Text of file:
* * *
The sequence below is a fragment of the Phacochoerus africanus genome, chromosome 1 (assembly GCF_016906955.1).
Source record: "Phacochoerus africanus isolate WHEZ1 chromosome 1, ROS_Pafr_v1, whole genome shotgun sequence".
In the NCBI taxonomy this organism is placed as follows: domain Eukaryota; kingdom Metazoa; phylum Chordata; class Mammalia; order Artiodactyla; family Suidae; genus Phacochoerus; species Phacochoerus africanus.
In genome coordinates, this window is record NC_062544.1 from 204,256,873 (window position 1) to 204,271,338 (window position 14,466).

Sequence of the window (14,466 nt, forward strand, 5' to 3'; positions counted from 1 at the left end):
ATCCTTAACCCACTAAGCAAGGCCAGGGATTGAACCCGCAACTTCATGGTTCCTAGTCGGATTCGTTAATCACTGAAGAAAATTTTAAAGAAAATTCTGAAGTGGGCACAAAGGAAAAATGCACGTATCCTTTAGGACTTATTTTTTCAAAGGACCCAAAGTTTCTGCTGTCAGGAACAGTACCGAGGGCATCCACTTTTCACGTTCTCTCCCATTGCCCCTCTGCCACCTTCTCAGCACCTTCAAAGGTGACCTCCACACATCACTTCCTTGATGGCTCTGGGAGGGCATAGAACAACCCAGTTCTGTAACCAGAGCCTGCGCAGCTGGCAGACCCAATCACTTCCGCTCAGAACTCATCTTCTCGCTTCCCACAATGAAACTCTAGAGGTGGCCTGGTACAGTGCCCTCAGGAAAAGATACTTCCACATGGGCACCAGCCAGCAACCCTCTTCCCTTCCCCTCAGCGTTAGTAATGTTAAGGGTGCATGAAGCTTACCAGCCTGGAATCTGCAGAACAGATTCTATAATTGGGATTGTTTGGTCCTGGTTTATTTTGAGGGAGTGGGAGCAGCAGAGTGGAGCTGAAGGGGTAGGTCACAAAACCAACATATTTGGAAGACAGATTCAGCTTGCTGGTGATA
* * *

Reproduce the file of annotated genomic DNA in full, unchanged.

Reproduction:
The sequence below is a fragment of the Phacochoerus africanus genome, chromosome 1 (assembly GCF_016906955.1).
Source record: "Phacochoerus africanus isolate WHEZ1 chromosome 1, ROS_Pafr_v1, whole genome shotgun sequence".
In the NCBI taxonomy this organism is placed as follows: domain Eukaryota; kingdom Metazoa; phylum Chordata; class Mammalia; order Artiodactyla; family Suidae; genus Phacochoerus; species Phacochoerus africanus.
In genome coordinates, this window is record NC_062544.1 from 204,256,873 (window position 1) to 204,271,338 (window position 14,466).

Sequence of the window (14,466 nt, forward strand, 5' to 3'; positions counted from 1 at the left end):
ATCCTTAACCCACTAAGCAAGGCCAGGGATTGAACCCGCAACTTCATGGTTCCTAGTCGGATTCGTTAATCACTGAAGAAAATTTTAAAGAAAATTCTGAAGTGGGCACAAAGGAAAAATGCACGTATCCTTTAGGACTTATTTTTTCAAAGGACCCAAAGTTTCTGCTGTCAGGAACAGTACCGAGGGCATCCACTTTTCACGTTCTCTCCCATTGCCCCTCTGCCACCTTCTCAGCACCTTCAAAGGTGACCTCCACACATCACTTCCTTGATGGCTCTGGGAGGGCATAGAACAACCCAGTTCTGTAACCAGAGCCTGCGCAGCTGGCAGACCCAATCACTTCCGCTCAGAACTCATCTTCTCGCTTCCCACAATGAAACTCTAGAGGTGGCCTGGTACAGTGCCCTCAGGAAAAGATACTTCCACATGGGCACCAGCCAGCAACCCTCTTCCCTTCCCCTCAGCGTTAGTAATGTTAAGGGTGCATGAAGCTTACCAGCCTGGAATCTGCAGAACAGATTCTATAATTGGGATTGTTTGGTCCTGGTTTATTTTGAGGGAGTGGGAGCAGCAGAGTGGAGCTGAAGGGGTAGGTCACAAAACCAACATATTTGGAAGACAGATTCAGCTTGCTGGTGATA